COLUMBIA - Ryan Ferguson does not meet eligibility requirements to receive compensation from the state for his time spent in prison.
According to the Missouri wrongful conviction compensation statute, those eligible must have DNA evidence presented after their original trial in their favor in order to receive financial reimbursement from the state.
The Missouri Court of Appeals released Ferguson after the legitimacy of his initial murder trial came into question. Investigators found the prosecutor withheld evidence from the defense during the 2005 trial.
At this point, Ferguson's only option is to take legal action against parties involved in his wrongful conviction.
"He would have to bring a lawsuit against the prosecutor, Mr. Crane, and or his investigator, and or the police if they were somehow involved in the failure to disclose or turn in evidence," said University of Missouri law professor Rodney Uphoff. "He might also join [include] the city of Columbia or Boone County."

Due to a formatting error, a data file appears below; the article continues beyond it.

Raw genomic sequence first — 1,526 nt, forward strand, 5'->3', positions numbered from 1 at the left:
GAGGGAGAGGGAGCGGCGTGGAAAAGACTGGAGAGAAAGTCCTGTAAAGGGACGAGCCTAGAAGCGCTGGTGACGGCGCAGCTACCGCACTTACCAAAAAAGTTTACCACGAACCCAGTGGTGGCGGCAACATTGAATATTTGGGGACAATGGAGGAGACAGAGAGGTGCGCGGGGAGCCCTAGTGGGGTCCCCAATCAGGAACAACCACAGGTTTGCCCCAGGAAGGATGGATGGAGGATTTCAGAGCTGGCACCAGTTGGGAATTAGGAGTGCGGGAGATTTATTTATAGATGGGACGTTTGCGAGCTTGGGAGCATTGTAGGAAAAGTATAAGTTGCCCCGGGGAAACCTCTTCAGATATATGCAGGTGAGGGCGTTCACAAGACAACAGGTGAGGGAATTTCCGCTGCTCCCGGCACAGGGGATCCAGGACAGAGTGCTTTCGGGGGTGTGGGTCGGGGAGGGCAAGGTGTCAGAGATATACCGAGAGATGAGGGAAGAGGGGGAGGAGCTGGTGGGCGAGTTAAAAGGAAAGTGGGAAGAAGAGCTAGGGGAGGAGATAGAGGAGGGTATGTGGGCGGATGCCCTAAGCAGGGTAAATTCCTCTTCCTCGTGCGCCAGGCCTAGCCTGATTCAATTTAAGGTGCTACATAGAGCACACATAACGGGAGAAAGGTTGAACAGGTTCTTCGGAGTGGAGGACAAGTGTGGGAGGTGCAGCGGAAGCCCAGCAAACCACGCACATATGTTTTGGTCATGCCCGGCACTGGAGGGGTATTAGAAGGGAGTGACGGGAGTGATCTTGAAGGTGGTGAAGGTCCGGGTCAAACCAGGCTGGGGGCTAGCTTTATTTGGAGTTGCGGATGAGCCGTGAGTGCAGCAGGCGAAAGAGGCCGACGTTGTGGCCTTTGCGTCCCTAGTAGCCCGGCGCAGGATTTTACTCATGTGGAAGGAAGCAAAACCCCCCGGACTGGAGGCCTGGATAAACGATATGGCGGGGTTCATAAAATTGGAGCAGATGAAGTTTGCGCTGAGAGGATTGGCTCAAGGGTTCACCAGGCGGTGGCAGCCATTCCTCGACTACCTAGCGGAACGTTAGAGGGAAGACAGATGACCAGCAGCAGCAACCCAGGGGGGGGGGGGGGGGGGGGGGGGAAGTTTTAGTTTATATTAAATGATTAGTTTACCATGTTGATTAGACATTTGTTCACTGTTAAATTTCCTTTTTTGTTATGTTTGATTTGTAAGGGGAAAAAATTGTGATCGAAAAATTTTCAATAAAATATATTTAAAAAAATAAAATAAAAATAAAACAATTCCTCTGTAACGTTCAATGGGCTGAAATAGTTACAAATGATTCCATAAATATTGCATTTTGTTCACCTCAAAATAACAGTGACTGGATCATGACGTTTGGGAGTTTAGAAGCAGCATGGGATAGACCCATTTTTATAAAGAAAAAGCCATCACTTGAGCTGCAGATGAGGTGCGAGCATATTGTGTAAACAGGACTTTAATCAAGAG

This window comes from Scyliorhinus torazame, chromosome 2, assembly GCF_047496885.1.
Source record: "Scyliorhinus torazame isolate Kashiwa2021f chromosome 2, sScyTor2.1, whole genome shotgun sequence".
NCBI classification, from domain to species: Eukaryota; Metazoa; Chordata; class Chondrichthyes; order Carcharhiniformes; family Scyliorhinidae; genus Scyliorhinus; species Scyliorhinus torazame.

Uphoff, who specializes in exonerations, said in the past, cases similar to Ferguson's have resulted in multi-million dollar settlements.
"Often times, it's unfortunately the taxpayers who end up paying for the misconduct of the police, prosecutors, or someone else in the system."
If Ferguson was eligible for state compensation, he would have been awarded $50 per day of post-conviction confinement. Using the date October 24, 2005, when Ferguson was convicted, he would have received $147,050 until his release Tuesday.
Ferguson's lawyer was unavailable for comment Wednesday about potential further action they could take.
KOMU 8 news reached out to the Ferguson family Wednesday, but they said they were in Florida and could not talk on camera.